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From: Jim Whitehead <ejw@cse.ucsc.edu>
Date: Wed, 31 Oct 2001 11:53:41 -0800
To: "WebDAV" <w3c-dist-auth@w3.org>
Accidentally caught by the spam filter. I have added "Kantz@wegalink.de" to
the accept2 list, so future emails from this address will go straight

- Jim

-----Original Message-----
From: Eckhard Kantz [mailto:Kantz@wegalink.de]
Sent: Wednesday, October 31, 2001 5:15 AM
To: WebDAV
Subject: [Moderator Action] Re: Ideas: GETSRC & MULTIPUT

...sorry for the length of my comment:

RFC2518 is most likely the biggest step towards balancing the data transfer
between an Internet client and server that went mainly from a server to
clients since HTTP was introduced. This is a great progress. There seems to
be missing only the tiny detail of how to get access to the source of
synthetic web pages in order to satisfy all needs that exist in this
context. The more and the longer I try to understand the basic problem
behind this discussion the more I came to the
conclusion that this can not be the full truth and that it might by
necessary to look at it from a higher position, maybe the well known 60.000
feet view.

Then it becomes obvious that each URL is actually understood as a source of
information, as a unique resource, finally as a unique resource locator that
is used to retrive all those information. In this sense all worked fine in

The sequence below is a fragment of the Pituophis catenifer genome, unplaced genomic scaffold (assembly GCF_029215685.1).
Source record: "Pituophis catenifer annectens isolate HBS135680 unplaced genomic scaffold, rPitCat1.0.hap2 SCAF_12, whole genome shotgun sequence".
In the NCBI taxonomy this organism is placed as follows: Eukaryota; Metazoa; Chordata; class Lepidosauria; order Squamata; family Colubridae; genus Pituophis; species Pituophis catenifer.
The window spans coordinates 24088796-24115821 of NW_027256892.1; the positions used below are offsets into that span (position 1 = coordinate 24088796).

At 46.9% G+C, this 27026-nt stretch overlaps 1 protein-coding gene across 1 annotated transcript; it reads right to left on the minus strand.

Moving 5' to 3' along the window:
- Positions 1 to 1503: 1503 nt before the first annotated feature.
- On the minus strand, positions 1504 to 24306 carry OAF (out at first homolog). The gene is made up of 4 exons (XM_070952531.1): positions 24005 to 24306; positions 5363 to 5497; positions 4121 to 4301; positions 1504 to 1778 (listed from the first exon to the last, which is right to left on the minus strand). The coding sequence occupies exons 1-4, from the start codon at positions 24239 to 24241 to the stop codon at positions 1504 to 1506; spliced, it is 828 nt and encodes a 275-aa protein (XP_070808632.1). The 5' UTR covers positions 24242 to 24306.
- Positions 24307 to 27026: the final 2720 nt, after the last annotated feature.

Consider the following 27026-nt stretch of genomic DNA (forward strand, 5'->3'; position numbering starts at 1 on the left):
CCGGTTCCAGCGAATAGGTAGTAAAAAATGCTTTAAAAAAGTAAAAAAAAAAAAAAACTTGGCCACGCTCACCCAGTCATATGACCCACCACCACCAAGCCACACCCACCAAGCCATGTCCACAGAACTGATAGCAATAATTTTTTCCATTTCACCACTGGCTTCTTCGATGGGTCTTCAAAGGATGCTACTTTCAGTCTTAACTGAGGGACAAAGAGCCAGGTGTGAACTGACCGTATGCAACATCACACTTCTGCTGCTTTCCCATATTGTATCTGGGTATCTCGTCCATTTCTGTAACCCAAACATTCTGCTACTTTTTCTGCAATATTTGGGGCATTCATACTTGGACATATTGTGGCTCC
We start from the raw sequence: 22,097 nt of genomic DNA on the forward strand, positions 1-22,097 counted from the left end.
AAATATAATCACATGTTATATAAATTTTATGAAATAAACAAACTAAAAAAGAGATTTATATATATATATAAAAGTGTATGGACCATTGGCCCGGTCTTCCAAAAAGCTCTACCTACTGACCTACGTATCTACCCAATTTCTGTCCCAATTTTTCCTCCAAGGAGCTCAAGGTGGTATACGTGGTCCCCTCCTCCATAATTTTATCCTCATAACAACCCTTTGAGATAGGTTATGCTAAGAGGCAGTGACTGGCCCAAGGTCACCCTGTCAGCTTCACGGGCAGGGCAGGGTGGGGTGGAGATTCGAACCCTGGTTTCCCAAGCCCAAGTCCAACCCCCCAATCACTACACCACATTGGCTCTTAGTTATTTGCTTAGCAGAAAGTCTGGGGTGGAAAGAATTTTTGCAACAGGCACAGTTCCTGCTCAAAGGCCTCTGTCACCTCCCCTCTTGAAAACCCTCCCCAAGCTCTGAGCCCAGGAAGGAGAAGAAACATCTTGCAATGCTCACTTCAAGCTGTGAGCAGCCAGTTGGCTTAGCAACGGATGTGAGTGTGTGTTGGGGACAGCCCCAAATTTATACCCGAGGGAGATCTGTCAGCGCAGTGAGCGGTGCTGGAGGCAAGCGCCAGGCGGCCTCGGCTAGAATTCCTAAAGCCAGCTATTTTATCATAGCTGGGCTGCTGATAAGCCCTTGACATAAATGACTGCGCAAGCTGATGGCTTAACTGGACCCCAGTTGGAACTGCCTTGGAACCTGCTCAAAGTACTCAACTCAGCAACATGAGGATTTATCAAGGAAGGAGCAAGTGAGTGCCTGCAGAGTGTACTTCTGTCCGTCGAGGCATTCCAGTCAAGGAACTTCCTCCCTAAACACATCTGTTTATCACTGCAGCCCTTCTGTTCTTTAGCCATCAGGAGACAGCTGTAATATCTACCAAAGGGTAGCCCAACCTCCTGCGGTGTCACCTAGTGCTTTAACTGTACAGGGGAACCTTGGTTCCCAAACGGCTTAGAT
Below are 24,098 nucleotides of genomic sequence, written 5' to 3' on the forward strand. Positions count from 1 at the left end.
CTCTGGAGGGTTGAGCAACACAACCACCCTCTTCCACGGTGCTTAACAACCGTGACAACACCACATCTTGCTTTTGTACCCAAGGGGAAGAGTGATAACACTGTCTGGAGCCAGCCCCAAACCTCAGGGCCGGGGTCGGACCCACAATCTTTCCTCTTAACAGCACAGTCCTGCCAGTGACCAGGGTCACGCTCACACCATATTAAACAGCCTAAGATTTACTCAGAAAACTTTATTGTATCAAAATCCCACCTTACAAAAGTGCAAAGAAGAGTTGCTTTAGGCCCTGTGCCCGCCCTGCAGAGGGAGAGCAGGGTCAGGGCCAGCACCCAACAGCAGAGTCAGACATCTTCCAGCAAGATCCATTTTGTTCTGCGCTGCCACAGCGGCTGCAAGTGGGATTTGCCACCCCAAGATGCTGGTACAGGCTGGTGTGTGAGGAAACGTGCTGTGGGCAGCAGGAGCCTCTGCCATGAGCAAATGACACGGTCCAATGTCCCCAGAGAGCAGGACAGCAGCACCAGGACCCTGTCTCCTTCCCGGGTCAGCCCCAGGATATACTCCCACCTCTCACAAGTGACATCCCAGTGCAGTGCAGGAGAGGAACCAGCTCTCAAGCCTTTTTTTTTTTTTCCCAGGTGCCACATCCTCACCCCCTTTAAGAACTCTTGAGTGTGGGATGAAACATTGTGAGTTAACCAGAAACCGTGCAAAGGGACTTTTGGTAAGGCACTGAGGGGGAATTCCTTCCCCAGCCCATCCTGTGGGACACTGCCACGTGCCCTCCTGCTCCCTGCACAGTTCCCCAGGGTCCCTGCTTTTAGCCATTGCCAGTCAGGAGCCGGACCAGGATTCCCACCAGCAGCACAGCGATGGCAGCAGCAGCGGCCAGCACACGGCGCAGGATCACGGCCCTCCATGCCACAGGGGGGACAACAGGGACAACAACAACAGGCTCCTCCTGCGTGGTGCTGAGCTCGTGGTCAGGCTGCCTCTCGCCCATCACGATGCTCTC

the past since a server had full control over the information output of a
request against a URL in the server's name space. The only impact that a
client had on the presentation of the output was at most to specify some
parameters that the server could use or not use.

This has changed dramatically with WebDAV. Now the client is said to be the
supervisor. The client should be able to specify exactly what the server
returns as response to a request. The basic expectation is symmetry, that is
at least all what can be PUT to the server can also be GET from the server.
Unfortunately, there is only this one URL that exists for a given collection
(!!) of information which is usually presented to an end user by a browser
application. The question is how to control the different output on protocol
level. Actually, what output concepts are needed?

(1) The conventional GET output, which is nowadays most often dynamic
(2) The one script that is responsible for generating the dynamic output in
case this is the only source file
(3) A collection of multiple source components (script, database cells,
maybe also included pictures, audio, video,...)

Additionally one could think of the following:
(4) Generate output in a certain format that the client would like to work
on, (e.g. html, doc, pdf, txt, ...) in case the server is capable of
presenting the information in that format based on preprocessed files or
based on converting files on-the-fly
(5) Generate output dependent on the capabilities of the presentation device
(screen 1024x768, screen 320x200, color/black-white, WAP,...)